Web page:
“From the standpoint of convenience and cost to any source of payment, the premier academic medical center outside of New Jersey is highly expensive — if it’s even accessible by people in New Jersey,” he said.

On the community

Saint Peter’s is recognized for excellence in a number of areas, most notably for the maternity care it gives its mothers, many of whom come from underserved communities that have a much higher rate of delivery issues.

It also is one of the few remaining standalone Catholic hospitals in the state — a fact born more out of economics than a desire to operate.

In order to maintain the level of care it provides to its community, Saint Peter’s went looking for a partner in 2019, an economic acknowledgement that the then-112-year-old institution couldn’t make it on its own.

“The core of our consideration is serving the community and assuring that Catholic health care is maintained in New Brunswick and in central New Jersey for many years to come,” Hirsch said.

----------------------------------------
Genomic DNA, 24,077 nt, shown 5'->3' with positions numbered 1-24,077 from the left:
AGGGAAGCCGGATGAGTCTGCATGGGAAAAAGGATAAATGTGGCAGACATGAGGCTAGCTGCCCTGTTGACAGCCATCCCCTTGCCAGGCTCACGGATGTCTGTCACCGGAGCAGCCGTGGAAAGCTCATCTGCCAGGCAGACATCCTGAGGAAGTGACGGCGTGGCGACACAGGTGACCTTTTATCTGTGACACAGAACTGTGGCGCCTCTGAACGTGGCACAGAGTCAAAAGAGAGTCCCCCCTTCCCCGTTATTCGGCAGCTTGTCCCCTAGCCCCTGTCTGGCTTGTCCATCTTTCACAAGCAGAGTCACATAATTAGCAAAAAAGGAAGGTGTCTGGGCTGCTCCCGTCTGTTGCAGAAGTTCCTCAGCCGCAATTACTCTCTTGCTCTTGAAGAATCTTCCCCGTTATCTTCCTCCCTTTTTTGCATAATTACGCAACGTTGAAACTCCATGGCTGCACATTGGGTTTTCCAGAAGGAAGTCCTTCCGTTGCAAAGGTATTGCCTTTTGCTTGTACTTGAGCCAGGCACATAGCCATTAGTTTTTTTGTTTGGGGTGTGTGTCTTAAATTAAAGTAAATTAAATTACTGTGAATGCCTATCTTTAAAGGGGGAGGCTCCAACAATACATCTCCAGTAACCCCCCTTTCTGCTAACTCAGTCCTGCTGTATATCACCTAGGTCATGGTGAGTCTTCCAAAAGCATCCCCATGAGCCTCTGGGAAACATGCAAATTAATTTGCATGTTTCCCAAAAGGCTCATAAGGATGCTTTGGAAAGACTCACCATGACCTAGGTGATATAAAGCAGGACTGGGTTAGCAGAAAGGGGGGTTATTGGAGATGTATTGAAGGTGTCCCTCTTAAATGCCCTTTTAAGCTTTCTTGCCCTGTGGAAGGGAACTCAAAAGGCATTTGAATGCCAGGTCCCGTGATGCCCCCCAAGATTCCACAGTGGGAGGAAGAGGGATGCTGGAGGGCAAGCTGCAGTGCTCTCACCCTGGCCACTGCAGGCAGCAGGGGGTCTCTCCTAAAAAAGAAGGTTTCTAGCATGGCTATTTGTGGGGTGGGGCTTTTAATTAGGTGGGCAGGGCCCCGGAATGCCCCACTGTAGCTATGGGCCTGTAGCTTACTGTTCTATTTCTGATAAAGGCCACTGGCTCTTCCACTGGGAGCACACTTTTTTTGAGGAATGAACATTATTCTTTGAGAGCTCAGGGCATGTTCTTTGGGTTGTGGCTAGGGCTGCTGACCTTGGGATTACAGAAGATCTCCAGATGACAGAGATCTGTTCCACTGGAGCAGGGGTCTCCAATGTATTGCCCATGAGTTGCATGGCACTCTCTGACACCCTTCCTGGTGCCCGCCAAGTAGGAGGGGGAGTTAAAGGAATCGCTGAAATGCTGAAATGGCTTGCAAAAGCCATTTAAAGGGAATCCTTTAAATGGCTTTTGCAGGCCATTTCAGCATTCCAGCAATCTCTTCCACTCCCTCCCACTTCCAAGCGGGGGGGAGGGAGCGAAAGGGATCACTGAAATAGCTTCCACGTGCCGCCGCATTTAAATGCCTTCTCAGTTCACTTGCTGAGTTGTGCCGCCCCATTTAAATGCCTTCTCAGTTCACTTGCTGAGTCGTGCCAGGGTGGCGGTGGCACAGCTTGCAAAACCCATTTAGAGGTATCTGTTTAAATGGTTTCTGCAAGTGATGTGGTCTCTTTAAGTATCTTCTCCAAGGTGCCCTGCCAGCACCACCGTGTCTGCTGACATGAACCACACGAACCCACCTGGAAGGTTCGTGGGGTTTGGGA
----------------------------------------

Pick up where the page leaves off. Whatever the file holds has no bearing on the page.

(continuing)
Hirsch said the vision of RWJBarnabas Health blew away the officials at Saint Peter’s.

“The idea for a premier academic medical center was a remarkable and extraordinary vision that no one else had and, frankly, they couldn’t have had — because they’re not in New Brunswick,” he said. “There’s no one from outside of our area that would enable us to continuing serving New Brunswick in the same way.

“Seeing where the plan is, even at this point in development when there’s still a lot more to go, it’s even more obvious to me that this is the right thing to do. Long-term, we see this not only as something that will keep us viable, but enables us to thrive.”

Going forward

The transaction received CHAPA approval from Judge Lisa Vignuolo on April 26. That is, it was reviewed and cleared under the state’s Community Health Care Assets Protection Act, which was created specifically to ensure that communities do not suffer a loss of health care services — or an increased cost for them — due to a merger.

In approving the merger, Vignuolo said the transaction will serve the public interest.

The N.J. Legislative Black and Latino caucuses, as well as the heads of the African American and Hispanic chambers of commerce have written letters of support, explaining how they feel the merger will help residents in their communities.